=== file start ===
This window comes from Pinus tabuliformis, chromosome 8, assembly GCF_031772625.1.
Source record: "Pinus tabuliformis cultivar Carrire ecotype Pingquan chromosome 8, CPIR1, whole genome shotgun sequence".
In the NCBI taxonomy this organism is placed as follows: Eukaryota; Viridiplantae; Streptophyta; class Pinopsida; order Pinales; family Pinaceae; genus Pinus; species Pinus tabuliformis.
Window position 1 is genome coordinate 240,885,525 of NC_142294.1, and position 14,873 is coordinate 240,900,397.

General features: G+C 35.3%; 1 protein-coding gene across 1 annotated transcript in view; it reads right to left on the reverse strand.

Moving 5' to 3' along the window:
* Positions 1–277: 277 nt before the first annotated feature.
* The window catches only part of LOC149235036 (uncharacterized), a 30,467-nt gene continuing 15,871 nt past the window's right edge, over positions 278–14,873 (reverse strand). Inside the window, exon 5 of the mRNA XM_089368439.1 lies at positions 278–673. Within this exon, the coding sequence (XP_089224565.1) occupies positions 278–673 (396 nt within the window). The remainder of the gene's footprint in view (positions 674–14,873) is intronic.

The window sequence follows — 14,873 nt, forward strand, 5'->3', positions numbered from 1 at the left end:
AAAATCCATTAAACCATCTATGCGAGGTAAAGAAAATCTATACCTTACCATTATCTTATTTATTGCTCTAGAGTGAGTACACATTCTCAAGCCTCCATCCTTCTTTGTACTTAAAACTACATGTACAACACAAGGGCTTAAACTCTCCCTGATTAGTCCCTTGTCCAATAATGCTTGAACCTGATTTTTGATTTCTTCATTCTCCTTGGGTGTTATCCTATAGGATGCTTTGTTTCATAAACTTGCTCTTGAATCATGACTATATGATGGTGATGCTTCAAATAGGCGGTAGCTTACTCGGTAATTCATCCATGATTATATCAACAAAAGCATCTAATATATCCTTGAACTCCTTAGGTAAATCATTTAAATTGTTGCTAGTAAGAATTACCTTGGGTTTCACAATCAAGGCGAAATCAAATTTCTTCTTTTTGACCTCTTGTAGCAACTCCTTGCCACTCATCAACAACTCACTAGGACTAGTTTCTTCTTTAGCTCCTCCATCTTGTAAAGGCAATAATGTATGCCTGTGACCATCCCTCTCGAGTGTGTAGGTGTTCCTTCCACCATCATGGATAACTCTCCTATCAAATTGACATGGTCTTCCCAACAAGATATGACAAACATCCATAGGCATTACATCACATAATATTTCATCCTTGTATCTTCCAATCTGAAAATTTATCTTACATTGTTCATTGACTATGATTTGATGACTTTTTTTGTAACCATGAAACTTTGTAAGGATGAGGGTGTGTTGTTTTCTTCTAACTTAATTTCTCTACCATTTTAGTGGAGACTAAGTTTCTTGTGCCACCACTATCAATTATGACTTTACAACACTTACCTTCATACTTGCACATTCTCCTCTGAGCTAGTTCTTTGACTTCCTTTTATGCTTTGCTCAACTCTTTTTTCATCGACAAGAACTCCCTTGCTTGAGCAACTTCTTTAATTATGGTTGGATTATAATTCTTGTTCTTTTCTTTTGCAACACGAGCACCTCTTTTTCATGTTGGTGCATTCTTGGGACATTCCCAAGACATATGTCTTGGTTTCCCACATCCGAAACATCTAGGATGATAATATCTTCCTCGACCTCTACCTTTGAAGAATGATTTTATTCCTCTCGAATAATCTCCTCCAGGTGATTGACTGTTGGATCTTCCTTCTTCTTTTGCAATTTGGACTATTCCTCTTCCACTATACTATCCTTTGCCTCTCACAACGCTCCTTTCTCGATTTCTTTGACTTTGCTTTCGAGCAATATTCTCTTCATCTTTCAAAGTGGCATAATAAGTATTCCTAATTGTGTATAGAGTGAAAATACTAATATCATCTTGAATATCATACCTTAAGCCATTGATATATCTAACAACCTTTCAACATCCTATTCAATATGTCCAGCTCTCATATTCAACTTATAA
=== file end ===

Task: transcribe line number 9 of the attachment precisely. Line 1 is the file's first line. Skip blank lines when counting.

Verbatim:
The window sequence follows — 14,873 nt, forward strand, 5'->3', positions numbered from 1 at the left end: